Author of Leave of Absence, Tanya J Peterson shares with Famous Five Plus, My Writing Process: A Look at How and Why I Write Novels about Mental Illness
WHAT ARE YOU WORKING ON?
I happy to say that I have just completed a novel, and it’s in the publication process now. The release date is yet to be determined, but it should be available in the spring of 2014.
I’m excited about this novel. Entitled My Life in a Nutshell, it’s the story of Brian Cunningham, a man living with debilitating anxiety and depression. It’s told from his point of view, so readers can see what life is like for him through his mind. Brian is yanked out of his very small and restrictive comfort zone by seven-year-old Abigail Harris, a little girl who’s bounced from one foster home to another since she was two years old. I’d write more but instead will leave you hanging in order to avoid revealing too much.
HOW DOES YOUR WORK DIFFER FROM OTHERS OF ITS GENRE?
The genre of my writing is contemporary fiction, which is an extremely broad category, and the novels within are varied. It’s difficult to state why one novelist in such a huge genre is different from another.
Perhaps my works are unique for their mission (more on that in the next question). I use fiction for non-fiction purposes. Actually, Leave of Absence was selected as a finalist in the National Indie Excellence Awards 2013 competition in a contemporary fiction sub-category they dubbed “Faction,” fiction based on fact.
WHY DO YOU WRITE WHAT YOU DO?
My goal, through my novels, is to change the way the world thinks about mental illness and the people who experience it. I’m hoping to help increase both factual understanding and empathy.
Fiction is a powerful vehicle for teaching fact. People connect to characters in novels, and they empathize with them. Commonly, people transfer their empathy to real-life human beings. So I use fiction as my medium for humanizing mental illness, for deepening empathy and compassion.
HOW DOES YOUR WRITING PROCESS WORK?
I begin with what to me are the biggies: theme and character. I ponder what I’d like to focus on, what theme I want to illustrate, and then I envision the characters who will help me do this. While I do brainstorm as I create characters, I typically end up “feeling” them rather than “thinking” them. For example, with Leave of Absence, I wanted to show life in behavioral health hospitals, and I wanted to portray schizophrenia and major depression. In My Life in a Nutshell, I wanted to show how very debilitating various forms of anxiety can be. With each story, I pondered, often with my eyes closed, almost in mediation, how that would play out. As I did this both times, characters came to mind, and with them, deeper issues than I already had in mind. Once I know the characters, I spend time with them in my mind, and it doesn’t take long before I’ve bonded with them and feel close to them. After all, if I don’t feel a closeness to and an empathy for my characters, how in the world will readers feel it? And isn’t my whole point to build empathy and understanding?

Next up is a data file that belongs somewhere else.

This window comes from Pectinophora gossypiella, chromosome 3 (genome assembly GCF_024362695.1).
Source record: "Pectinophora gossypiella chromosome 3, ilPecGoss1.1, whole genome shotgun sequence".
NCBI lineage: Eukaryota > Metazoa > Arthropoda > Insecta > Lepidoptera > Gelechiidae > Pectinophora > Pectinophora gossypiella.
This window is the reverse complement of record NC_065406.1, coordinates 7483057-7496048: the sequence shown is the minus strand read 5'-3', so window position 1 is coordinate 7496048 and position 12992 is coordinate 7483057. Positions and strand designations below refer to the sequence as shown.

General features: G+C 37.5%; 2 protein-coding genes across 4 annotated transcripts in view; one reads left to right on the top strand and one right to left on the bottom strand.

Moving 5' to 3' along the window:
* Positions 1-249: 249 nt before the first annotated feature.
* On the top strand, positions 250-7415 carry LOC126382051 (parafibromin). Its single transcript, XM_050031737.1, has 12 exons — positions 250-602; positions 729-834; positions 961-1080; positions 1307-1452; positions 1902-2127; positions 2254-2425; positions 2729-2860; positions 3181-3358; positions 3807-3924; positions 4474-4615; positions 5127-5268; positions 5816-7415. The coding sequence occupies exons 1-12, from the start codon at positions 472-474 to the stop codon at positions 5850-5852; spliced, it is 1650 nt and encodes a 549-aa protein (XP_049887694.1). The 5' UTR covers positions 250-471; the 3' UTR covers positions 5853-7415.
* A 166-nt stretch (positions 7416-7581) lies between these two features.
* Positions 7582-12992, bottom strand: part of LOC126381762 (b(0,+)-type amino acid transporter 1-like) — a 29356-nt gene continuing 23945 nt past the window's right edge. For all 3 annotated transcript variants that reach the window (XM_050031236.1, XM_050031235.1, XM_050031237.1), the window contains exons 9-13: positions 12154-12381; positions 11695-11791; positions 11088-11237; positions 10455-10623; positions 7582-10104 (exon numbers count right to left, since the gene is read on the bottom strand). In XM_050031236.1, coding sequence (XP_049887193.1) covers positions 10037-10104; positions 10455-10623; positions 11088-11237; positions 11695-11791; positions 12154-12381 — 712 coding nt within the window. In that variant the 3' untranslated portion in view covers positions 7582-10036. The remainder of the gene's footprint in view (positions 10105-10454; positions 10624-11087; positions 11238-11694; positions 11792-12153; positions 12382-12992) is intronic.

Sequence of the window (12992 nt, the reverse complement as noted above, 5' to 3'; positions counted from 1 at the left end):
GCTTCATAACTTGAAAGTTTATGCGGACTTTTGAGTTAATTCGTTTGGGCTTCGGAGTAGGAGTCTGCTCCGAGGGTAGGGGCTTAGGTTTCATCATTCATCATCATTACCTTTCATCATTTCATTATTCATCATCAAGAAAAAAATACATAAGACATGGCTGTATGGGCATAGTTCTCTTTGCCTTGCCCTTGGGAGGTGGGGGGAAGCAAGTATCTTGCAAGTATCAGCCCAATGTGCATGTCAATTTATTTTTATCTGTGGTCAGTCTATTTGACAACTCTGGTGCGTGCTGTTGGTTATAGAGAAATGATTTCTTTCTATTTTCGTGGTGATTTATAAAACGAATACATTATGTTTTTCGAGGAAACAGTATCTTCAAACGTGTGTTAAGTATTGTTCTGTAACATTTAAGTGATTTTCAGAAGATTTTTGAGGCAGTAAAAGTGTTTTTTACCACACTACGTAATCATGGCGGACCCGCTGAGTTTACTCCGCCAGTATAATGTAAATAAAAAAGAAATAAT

Once my characters are firmly established in my heart, it’s time to delve into their specific difficulties. While I do have a Master’s degree in counseling and am credentialed as a Nationally Certified Counselor, and while I do live with bipolar 1 disorder and experience anxiety, I never, ever, think that I know it all. That would be absurd! I enter the research phase, a phase I never fully leave until a manuscript has been revised by me, edited by a professional, revised by me again, and re-edited by said professional. Research is an integral part of my writing process. So are brainstorming and sketching and revising. With each and every chapter, I begin by reviewing where I’ve been and where I want to go. Each chapter, as I write, is a step in how the characters are going to get where they need to be.
Writing, while challenging, is great fun. Positive psychologists speak of flow, the period in which one is fully engaged in what he or she is doing. In flow, one is focused, and all other thoughts, worries, stresses, and other negative things fall away. Finding flow is important for mental health and well-being. I find my flow when I write. Hopefully, that helps me achieve what I’m writing for in the first place: understanding of mental illness and empathy for those who experience it.